Cryptocurrency-related services in Ireland are experiencing difficulty operating their businesses as Irish lenders are refusing to work with them. Some companies had to open international bank accounts, while others halted trading altogether.
According to a report on The Irish Times, some lenders refused to work with or cooperate with some start-ups because the businesses were seen as “unbanked” by lending companies. Other start-ups were not given the opportunity to even open up their own banking account.
Peter and James Nagle are examples of business owners in a similar situation. Their business, a cryptocurrency exchange called Bitcove, had recently been denied banking services. In 2014, they managed to work with many banks, including the Bank of Ireland, Allied Irish Banks (AIB) and Permanent TSB. They, however, had to stop when the lenders closed Bitcove’s accounts.
“The reasons cited has been that they do not support companies offering cryptocurrency exchange facilities despite the fact they had previously given us an account for this purpose,” said Peter Nagle as he spoke to the Irish Times.
Bitcove currently has a different European banking partner, which is more progressive with its approach toward cryptocurrencies and emerging technologies.
Businesses Held Back Due to Uncooperative Banking System
Bitcove is not the only cryptocurrency-related business experiencing difficulties with banking and lending providers. Dave Fleming, cofounder of Eircoin, mentioned that their cryptocurrency trading company closed in April because of uncooperative banking system.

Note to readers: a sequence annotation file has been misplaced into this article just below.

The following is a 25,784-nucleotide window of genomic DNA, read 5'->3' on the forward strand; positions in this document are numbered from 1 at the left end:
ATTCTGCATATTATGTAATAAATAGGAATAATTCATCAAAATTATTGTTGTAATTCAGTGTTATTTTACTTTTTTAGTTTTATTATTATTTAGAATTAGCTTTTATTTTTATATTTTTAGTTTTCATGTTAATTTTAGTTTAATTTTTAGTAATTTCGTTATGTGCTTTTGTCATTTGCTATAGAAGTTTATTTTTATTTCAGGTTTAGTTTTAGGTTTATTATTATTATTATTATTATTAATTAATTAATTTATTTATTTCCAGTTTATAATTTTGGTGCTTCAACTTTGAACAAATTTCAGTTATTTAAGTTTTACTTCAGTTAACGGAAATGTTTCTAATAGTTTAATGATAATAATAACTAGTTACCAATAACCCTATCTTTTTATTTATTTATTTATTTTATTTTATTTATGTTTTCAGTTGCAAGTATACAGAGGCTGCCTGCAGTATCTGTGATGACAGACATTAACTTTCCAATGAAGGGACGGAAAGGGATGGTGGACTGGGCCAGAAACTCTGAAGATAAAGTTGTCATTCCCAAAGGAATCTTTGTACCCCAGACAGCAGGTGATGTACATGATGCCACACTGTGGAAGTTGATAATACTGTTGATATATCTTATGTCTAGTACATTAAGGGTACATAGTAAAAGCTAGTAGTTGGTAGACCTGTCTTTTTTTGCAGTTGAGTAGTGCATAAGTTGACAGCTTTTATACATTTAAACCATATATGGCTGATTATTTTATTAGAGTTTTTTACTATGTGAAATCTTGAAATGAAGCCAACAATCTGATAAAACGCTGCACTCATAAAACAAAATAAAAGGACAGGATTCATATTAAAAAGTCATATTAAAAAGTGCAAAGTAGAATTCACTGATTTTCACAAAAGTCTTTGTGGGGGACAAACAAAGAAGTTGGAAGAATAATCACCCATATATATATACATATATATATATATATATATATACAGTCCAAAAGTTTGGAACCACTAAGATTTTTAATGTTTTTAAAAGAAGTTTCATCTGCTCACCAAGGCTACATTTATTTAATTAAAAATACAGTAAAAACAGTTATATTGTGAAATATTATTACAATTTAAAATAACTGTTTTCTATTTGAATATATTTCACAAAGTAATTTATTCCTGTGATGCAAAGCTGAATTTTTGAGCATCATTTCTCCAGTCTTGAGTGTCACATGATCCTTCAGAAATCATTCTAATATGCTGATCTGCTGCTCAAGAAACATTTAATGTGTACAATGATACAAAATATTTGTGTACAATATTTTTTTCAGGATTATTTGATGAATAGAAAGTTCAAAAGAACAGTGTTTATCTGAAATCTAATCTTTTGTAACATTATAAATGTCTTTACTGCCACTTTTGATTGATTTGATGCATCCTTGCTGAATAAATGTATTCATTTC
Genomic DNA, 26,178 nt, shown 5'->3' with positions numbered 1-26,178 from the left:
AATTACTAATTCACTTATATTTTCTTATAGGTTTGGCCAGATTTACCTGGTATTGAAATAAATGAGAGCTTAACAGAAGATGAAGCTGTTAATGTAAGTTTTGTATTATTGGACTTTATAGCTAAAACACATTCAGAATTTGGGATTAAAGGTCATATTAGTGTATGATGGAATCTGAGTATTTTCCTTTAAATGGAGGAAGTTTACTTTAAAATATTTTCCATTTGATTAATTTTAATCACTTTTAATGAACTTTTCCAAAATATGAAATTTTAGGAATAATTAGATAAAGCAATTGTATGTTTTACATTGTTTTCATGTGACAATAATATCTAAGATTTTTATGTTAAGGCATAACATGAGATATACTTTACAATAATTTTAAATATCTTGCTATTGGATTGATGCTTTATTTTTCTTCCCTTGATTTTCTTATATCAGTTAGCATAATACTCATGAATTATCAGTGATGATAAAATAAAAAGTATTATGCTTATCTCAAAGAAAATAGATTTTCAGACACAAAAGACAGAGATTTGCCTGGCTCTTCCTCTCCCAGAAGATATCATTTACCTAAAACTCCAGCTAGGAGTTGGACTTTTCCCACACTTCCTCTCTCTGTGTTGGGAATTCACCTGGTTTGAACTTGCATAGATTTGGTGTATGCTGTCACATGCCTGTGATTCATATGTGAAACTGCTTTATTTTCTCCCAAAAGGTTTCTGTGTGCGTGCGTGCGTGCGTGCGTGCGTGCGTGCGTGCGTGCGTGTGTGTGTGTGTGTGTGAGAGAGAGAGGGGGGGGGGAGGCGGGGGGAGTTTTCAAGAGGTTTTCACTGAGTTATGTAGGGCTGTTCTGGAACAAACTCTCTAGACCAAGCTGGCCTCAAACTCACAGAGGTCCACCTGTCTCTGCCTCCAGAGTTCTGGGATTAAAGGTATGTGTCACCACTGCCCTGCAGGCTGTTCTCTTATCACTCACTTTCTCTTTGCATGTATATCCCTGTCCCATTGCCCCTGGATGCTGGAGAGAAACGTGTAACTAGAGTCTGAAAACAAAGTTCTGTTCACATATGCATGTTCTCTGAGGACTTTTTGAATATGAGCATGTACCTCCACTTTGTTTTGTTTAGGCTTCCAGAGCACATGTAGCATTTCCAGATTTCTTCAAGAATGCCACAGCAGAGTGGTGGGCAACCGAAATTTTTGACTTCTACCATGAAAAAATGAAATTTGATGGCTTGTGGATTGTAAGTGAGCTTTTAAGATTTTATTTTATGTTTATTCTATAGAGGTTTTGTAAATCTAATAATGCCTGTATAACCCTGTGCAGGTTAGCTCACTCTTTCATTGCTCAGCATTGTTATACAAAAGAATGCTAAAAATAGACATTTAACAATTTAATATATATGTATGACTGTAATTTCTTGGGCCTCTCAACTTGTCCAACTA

The Bank of Ireland later said that it does not provide services for cryptocurrency exchanges. It, however, does not prevent any customers from purchasing or spending cryptocurrencies.
AIB, a competitor of the Bank of Ireland, however, denied refusing banking services to cryptocurrency-related businesses. A spokesperson from AIB said:
“We don’t discriminate in relation to providing banking services to cryptocurrency companies nor have we been systematically existing such companies.”
Nevertheless, AIB added, it is still required to follow regulatory requirements, which include know your customer (KYC) and antimoney laundering (AML) rules. The AIB spokesperson, however, did say that few companies weren’t able to adhere to this.
Banks and Regulators Uncertain of Emerging Cryptocurrency Industry
The Irish Times noted that Ireland’s Banking and Payments Federation, a group representing 70 different financial institutions, wasn’t aware of policies discriminating against cryptocurrency-related business. It did, however, mention that lenders had to take “reasonable proportionate measures to lessen the risk of facilitating financial crimes which are enabled by cryptocurrencies, such as money laundering and terrorist financing.”
Dave Fleming, however, felt as though the Federation was attempting to insinuate that cryptocurrencies were related to dirty money. The Eircoin founder found the situation quite unfair. He recently spoke to the Central Bank, which mentioned that if they were acting according to law, then everything should work out.
Unfortunately, it’s a situation that’s happening all around the world. Even in Australia, Coinspot, a popular cryptocurrency trading outlet, had to suspend deposits in December 2017. According to ABC, the company noted that the lack of cooperation of Australia banks led to “frequent account closures” and “strict limits” on their accounts.